The original release of VAMP LE STAT’s “Bloodline” EP was marred by unfortunate timing. By 1993, the world had already forgotten about Metal, particularly the brand of sleazy, over-the-top Glam Metal that these Sacramento rockers were pushing. Grunge was in, Metal was out, and suddenly an EP like “Bloodline,” which would’ve moved quite a few units back in 1987, was a commercial dud. XXX Records has seen fit to give the band a second chance by re-releasing “Bloodline,” long since out of print, this time with five bonus tracks.
As far as commercial ‘80s Metal goes, “Bloodline” is an entirely average album. Tracks like “Swing Child” and “Bitch” are typical Glam songs, possibly a teensy bit heavier than SLAUGHTER and other stuff you’d find on the radio. The SLAUGHTER comparison is apt; Mark Slaughter took great pains to sound like Robert Plant, and the opener on “Bloodline,” “Madame Blue,” sounds very much like LED ZEPPELIN would’ve sounded like if, heaven forbid, they had ever attempted to make a Glam album.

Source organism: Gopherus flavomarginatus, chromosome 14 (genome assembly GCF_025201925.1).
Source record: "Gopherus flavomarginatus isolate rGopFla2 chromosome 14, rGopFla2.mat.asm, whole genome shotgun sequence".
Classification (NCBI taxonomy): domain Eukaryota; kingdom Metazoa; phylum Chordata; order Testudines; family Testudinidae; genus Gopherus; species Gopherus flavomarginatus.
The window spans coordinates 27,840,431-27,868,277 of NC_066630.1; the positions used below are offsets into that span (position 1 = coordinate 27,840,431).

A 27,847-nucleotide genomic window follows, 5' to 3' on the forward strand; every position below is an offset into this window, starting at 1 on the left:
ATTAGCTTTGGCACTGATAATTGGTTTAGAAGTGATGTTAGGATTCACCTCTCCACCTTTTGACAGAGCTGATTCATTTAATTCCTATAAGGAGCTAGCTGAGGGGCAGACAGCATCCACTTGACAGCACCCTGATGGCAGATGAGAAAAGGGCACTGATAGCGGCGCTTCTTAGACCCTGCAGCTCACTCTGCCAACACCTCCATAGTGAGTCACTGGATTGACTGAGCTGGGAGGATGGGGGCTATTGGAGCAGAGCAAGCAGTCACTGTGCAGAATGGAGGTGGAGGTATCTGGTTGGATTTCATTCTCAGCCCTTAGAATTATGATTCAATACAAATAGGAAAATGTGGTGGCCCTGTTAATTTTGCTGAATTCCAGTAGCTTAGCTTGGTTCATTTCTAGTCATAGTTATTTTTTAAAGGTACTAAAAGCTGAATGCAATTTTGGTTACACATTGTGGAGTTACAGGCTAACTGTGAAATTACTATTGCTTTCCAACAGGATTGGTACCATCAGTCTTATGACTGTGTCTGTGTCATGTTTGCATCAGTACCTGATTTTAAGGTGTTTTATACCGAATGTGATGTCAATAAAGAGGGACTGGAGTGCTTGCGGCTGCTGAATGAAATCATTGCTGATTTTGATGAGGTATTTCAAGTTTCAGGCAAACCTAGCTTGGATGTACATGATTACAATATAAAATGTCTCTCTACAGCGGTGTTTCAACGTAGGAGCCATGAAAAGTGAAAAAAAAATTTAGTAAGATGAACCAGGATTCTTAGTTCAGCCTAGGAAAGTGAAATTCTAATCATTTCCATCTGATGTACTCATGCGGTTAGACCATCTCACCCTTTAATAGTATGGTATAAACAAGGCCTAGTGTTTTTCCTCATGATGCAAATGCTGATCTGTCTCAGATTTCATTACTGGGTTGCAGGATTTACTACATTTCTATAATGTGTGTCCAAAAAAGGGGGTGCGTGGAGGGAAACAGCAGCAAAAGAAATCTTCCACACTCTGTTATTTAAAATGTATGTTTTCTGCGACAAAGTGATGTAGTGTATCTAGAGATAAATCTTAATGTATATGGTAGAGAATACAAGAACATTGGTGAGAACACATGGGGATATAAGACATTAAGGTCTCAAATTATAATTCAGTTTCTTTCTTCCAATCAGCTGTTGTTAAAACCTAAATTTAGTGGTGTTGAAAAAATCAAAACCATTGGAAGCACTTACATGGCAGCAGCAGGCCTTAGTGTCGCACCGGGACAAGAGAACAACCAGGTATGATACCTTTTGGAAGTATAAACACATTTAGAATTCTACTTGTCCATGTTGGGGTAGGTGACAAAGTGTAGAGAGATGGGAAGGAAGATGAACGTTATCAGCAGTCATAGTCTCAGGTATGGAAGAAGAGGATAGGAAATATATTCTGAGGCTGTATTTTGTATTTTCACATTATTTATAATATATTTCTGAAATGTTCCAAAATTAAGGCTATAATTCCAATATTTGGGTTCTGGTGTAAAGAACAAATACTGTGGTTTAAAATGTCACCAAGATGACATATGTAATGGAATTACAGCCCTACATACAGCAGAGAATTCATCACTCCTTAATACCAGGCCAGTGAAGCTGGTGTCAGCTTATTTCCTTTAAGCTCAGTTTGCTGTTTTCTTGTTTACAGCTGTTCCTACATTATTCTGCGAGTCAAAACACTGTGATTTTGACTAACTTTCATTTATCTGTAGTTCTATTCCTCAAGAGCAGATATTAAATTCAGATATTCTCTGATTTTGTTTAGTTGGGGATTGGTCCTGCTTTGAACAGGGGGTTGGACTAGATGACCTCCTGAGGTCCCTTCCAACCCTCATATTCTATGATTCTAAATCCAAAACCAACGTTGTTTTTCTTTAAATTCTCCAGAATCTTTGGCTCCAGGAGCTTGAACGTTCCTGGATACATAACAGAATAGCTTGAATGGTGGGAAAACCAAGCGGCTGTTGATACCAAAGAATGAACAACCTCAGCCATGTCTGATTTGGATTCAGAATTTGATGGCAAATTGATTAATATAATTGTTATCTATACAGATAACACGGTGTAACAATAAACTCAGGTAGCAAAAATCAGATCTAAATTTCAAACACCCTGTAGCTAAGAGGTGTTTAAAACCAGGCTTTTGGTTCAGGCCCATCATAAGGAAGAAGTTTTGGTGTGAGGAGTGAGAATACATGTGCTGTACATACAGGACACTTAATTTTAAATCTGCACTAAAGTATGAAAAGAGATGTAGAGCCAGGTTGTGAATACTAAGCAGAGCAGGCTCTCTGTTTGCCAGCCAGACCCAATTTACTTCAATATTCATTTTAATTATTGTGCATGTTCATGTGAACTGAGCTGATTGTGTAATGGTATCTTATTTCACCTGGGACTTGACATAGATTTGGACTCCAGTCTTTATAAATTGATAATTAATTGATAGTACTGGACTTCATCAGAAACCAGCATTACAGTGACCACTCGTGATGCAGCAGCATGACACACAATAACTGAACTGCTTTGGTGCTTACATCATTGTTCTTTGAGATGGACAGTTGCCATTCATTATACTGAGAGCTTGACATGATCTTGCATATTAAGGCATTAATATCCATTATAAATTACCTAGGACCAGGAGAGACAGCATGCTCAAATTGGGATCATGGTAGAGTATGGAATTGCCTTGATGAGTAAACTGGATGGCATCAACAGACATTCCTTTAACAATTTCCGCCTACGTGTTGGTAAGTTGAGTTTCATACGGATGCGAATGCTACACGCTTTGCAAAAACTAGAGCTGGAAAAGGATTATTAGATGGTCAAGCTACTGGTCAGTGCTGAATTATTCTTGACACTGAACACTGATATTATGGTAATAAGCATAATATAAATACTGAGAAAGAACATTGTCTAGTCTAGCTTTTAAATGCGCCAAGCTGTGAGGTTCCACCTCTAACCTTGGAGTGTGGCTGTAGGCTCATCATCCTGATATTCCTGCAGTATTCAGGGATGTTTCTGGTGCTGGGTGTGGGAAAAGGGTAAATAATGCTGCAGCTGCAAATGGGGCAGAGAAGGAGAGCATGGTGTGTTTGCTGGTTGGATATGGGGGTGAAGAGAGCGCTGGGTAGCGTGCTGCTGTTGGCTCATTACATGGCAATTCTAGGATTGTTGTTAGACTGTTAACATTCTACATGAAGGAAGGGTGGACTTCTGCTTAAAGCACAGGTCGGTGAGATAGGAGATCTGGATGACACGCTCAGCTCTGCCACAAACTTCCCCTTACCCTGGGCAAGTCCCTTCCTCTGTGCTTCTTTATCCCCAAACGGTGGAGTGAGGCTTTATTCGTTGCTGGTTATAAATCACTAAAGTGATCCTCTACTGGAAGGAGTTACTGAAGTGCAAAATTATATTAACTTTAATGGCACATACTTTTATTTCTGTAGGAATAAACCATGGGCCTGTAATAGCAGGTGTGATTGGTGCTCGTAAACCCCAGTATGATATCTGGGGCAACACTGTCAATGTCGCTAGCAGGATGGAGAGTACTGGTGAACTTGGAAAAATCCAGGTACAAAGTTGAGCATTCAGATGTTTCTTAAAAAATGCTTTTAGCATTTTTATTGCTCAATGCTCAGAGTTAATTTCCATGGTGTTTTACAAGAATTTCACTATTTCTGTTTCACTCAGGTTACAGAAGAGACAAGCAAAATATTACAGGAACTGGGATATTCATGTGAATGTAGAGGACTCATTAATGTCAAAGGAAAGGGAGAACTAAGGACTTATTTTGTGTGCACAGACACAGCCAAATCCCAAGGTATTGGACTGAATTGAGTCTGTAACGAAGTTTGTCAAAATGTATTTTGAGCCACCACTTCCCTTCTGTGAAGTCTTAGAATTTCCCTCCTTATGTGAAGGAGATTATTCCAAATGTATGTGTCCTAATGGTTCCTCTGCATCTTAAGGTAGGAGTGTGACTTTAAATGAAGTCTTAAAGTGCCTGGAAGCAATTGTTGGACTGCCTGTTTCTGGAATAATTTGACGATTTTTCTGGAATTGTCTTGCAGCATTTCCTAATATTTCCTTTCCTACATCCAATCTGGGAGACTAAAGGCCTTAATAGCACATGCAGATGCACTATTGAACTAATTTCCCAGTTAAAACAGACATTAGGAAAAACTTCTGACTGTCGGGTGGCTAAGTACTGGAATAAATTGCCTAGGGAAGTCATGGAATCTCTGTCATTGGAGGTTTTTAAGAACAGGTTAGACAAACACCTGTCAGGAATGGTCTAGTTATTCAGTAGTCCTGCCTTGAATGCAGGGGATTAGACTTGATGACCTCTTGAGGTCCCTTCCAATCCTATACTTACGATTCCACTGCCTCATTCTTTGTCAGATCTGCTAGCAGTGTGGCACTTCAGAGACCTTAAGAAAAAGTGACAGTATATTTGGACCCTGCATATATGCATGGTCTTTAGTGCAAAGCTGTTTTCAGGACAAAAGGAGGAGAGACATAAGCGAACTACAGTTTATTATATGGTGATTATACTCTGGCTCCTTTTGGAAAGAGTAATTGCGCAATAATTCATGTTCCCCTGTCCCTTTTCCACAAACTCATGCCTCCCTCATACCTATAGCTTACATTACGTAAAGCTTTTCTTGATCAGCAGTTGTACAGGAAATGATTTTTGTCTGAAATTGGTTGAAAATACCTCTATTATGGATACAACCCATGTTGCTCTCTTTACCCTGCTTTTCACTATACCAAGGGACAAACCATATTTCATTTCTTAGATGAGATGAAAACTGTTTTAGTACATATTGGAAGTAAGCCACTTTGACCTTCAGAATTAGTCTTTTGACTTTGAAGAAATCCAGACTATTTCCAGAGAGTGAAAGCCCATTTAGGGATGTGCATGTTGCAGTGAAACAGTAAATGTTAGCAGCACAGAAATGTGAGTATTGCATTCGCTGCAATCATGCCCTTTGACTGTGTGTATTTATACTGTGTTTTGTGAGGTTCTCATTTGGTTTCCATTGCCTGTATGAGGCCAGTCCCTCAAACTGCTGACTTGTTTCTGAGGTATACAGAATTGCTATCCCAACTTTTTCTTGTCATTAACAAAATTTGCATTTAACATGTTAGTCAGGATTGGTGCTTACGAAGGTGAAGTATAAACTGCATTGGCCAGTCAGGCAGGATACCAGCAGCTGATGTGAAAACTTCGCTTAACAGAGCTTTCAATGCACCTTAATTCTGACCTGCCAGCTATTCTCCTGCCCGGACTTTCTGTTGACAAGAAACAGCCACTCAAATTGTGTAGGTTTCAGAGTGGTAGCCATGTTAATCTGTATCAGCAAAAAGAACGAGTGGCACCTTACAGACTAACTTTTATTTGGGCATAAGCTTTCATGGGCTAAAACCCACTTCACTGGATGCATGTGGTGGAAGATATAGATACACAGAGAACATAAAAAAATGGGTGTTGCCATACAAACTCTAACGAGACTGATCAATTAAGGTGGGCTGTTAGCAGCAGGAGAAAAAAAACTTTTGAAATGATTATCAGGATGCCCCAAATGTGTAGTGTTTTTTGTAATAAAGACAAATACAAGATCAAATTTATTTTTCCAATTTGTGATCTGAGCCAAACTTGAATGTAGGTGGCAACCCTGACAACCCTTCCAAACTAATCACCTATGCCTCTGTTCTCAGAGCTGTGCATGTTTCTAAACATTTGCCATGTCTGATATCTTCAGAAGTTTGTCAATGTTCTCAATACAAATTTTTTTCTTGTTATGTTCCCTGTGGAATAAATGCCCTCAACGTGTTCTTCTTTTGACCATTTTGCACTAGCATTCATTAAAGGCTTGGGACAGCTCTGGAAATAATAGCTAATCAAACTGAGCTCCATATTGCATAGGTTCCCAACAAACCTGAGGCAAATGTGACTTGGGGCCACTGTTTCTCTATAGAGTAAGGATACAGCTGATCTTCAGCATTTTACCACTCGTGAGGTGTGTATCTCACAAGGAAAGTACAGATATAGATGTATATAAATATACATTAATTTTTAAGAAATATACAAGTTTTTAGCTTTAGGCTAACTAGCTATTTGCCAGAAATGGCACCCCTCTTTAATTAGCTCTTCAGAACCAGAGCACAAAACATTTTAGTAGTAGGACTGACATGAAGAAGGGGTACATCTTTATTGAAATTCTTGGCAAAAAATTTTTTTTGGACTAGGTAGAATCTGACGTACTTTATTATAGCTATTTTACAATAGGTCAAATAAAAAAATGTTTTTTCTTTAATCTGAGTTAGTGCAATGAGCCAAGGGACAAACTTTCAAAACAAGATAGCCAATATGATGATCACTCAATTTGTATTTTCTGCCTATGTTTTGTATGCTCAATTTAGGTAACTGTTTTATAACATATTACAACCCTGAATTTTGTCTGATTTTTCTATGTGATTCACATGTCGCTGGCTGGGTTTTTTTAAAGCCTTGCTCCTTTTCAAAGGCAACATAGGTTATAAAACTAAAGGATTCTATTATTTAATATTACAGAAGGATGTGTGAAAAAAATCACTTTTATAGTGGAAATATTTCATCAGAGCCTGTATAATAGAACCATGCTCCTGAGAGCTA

The problem with much of the EP is that the songs are much longer than they need to be. “Madame Blue” and “Chain Around My Heart” both drag on quite a bit, with both being in excess of seven minutes in length. The shortest track by far, “Guns 4 Hire,” is almost five minutes long. For the most part, the “Alternative Mixes” included on this re-release are the same lengths as the original counterparts, so the issue isn’t fixed in the bonus mixes.
The best track on the EP is “She’s Not In Love Anymore,” a heartfelt acoustic ballad. It’s a calm, well-executed song that probably would’ve got some decent airplay had it been released during the height of the Glam explosion. “Guns 4 Hire” is pretty decent too, showing a faster side of the band ala DOKKEN’s “Tooth And Nail.”
“Bloodline” is pretty much cookie-cutter ‘80s Metal, with VAMP LE STAT doing little to differentiate themselves amid a sea of their leathered and poofy-coiffed contemporaries. The “Alternative Mixes” add very little value to the re-release, and seem to have been included only to pad the EP’s length so it could be sold as a full album. This sort of thing will really only appeal to completionists.
(Online June 20, 2011)